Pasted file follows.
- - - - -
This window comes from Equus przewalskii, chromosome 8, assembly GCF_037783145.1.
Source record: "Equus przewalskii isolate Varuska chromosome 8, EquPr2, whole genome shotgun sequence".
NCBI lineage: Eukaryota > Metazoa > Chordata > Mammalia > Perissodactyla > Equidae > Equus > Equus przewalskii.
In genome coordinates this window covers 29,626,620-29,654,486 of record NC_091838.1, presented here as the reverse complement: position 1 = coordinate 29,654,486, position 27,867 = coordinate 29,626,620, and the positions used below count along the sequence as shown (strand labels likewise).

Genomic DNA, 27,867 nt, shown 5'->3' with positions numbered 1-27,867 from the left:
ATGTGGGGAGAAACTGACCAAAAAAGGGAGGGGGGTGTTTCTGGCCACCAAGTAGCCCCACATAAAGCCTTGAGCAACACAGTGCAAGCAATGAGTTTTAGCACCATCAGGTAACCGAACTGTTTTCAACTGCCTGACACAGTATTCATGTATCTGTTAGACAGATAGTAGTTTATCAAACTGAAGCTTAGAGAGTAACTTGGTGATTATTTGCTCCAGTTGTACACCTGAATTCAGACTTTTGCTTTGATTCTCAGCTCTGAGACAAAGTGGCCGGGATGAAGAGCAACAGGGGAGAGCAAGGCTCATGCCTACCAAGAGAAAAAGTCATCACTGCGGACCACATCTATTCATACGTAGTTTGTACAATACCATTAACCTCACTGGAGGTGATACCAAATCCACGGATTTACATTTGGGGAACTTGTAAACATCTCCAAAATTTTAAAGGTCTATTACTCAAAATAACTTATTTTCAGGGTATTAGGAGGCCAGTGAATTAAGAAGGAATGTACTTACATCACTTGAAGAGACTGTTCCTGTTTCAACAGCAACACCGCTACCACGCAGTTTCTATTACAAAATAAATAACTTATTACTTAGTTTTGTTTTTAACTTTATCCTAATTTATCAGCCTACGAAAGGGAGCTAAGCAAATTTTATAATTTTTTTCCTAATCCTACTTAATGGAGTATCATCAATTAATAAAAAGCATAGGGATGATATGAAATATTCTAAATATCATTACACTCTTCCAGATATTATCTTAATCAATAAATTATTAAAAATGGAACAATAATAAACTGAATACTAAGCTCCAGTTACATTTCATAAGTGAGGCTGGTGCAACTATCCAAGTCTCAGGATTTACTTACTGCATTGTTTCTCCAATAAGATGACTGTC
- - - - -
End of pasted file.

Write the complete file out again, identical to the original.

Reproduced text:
This window comes from Equus przewalskii, chromosome 8, assembly GCF_037783145.1.
Source record: "Equus przewalskii isolate Varuska chromosome 8, EquPr2, whole genome shotgun sequence".
NCBI lineage: Eukaryota > Metazoa > Chordata > Mammalia > Perissodactyla > Equidae > Equus > Equus przewalskii.
In genome coordinates this window covers 29,626,620-29,654,486 of record NC_091838.1, presented here as the reverse complement: position 1 = coordinate 29,654,486, position 27,867 = coordinate 29,626,620, and the positions used below count along the sequence as shown (strand labels likewise).

Genomic DNA, 27,867 nt, shown 5'->3' with positions numbered 1-27,867 from the left:
ATGTGGGGAGAAACTGACCAAAAAAGGGAGGGGGGTGTTTCTGGCCACCAAGTAGCCCCACATAAAGCCTTGAGCAACACAGTGCAAGCAATGAGTTTTAGCACCATCAGGTAACCGAACTGTTTTCAACTGCCTGACACAGTATTCATGTATCTGTTAGACAGATAGTAGTTTATCAAACTGAAGCTTAGAGAGTAACTTGGTGATTATTTGCTCCAGTTGTACACCTGAATTCAGACTTTTGCTTTGATTCTCAGCTCTGAGACAAAGTGGCCGGGATGAAGAGCAACAGGGGAGAGCAAGGCTCATGCCTACCAAGAGAAAAAGTCATCACTGCGGACCACATCTATTCATACGTAGTTTGTACAATACCATTAACCTCACTGGAGGTGATACCAAATCCACGGATTTACATTTGGGGAACTTGTAAACATCTCCAAAATTTTAAAGGTCTATTACTCAAAATAACTTATTTTCAGGGTATTAGGAGGCCAGTGAATTAAGAAGGAATGTACTTACATCACTTGAAGAGACTGTTCCTGTTTCAACAGCAACACCGCTACCACGCAGTTTCTATTACAAAATAAATAACTTATTACTTAGTTTTGTTTTTAACTTTATCCTAATTTATCAGCCTACGAAAGGGAGCTAAGCAAATTTTATAATTTTTTTCCTAATCCTACTTAATGGAGTATCATCAATTAATAAAAAGCATAGGGATGATATGAAATATTCTAAATATCATTACACTCTTCCAGATATTATCTTAATCAATAAATTATTAAAAATGGAACAATAATAAACTGAATACTAAGCTCCAGTTACATTTCATAAGTGAGGCTGGTGCAACTATCCAAGTCTCAGGATTTACTTACTGCATTGTTTCTCCAATAAGATGACTGTC